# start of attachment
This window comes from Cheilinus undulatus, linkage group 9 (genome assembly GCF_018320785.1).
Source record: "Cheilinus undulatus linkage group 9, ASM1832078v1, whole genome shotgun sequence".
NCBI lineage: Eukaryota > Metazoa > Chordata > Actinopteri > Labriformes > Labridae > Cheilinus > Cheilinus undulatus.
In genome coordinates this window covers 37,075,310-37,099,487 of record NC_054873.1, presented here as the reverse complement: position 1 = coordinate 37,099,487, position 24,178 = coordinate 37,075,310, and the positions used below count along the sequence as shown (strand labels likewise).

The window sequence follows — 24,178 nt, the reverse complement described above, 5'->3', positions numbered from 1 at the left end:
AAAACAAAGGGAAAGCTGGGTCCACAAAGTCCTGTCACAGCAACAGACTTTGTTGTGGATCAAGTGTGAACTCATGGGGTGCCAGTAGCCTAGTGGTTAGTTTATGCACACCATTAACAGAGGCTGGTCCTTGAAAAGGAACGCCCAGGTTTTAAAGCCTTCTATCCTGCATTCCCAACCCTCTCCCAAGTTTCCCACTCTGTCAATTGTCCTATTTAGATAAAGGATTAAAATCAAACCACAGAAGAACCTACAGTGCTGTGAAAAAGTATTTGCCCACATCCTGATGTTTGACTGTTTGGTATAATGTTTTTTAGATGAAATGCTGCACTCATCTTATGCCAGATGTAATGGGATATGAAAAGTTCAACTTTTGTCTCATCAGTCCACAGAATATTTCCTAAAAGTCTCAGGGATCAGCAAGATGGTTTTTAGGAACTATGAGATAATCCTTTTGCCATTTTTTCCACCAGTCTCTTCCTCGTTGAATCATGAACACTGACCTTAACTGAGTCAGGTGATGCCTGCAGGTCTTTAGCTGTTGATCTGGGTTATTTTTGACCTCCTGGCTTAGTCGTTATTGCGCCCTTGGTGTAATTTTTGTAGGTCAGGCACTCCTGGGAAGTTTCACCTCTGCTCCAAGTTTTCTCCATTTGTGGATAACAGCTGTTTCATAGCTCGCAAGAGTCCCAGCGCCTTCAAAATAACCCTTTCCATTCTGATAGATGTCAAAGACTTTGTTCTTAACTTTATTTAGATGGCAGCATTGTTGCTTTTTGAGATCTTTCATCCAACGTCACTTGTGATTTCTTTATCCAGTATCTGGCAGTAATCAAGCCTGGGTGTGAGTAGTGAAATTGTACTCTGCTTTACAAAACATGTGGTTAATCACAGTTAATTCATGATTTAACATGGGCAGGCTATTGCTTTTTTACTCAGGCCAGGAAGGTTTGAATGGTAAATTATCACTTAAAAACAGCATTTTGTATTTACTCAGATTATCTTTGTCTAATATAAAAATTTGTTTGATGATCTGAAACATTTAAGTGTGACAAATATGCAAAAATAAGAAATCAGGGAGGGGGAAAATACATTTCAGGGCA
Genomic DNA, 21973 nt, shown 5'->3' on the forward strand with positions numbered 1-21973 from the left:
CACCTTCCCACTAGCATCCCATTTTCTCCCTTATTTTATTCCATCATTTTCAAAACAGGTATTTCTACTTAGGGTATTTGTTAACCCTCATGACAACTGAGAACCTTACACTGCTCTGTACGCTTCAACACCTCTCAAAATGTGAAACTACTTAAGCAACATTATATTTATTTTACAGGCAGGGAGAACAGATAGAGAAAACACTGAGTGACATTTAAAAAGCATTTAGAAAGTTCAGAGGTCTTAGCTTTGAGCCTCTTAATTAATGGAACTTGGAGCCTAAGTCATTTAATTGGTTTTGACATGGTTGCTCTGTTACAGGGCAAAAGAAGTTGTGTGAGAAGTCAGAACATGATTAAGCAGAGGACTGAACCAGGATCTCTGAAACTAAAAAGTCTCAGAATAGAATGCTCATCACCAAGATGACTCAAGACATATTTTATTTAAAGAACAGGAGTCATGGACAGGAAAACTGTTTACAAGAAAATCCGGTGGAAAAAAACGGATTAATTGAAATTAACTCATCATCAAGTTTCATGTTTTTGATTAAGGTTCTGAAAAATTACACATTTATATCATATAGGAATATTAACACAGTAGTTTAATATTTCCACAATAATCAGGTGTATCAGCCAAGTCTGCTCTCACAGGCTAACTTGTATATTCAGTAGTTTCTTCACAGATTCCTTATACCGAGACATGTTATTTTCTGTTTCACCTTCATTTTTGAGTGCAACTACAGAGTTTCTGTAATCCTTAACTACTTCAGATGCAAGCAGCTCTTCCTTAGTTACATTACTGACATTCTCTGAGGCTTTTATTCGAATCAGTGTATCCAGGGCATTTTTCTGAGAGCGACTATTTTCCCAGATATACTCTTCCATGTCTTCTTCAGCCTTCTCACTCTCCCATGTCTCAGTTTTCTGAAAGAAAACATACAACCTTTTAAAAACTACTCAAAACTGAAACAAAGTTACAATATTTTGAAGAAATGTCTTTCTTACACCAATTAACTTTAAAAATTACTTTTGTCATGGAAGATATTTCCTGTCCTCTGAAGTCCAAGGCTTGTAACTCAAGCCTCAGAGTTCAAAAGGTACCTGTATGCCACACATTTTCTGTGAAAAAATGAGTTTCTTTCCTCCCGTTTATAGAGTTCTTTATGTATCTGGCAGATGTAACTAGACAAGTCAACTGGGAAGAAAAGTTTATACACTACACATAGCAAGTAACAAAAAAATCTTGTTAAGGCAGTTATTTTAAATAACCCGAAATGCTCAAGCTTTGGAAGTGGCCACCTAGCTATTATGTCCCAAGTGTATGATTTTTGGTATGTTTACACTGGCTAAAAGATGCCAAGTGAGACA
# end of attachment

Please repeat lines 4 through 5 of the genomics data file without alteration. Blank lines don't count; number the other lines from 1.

In genome coordinates this window covers 37,075,310-37,099,487 of record NC_054873.1, presented here as the reverse complement: position 1 = coordinate 37,099,487, position 24,178 = coordinate 37,075,310, and the positions used below count along the sequence as shown (strand labels likewise).

The window sequence follows — 24,178 nt, the reverse complement described above, 5'->3', positions numbered from 1 at the left end: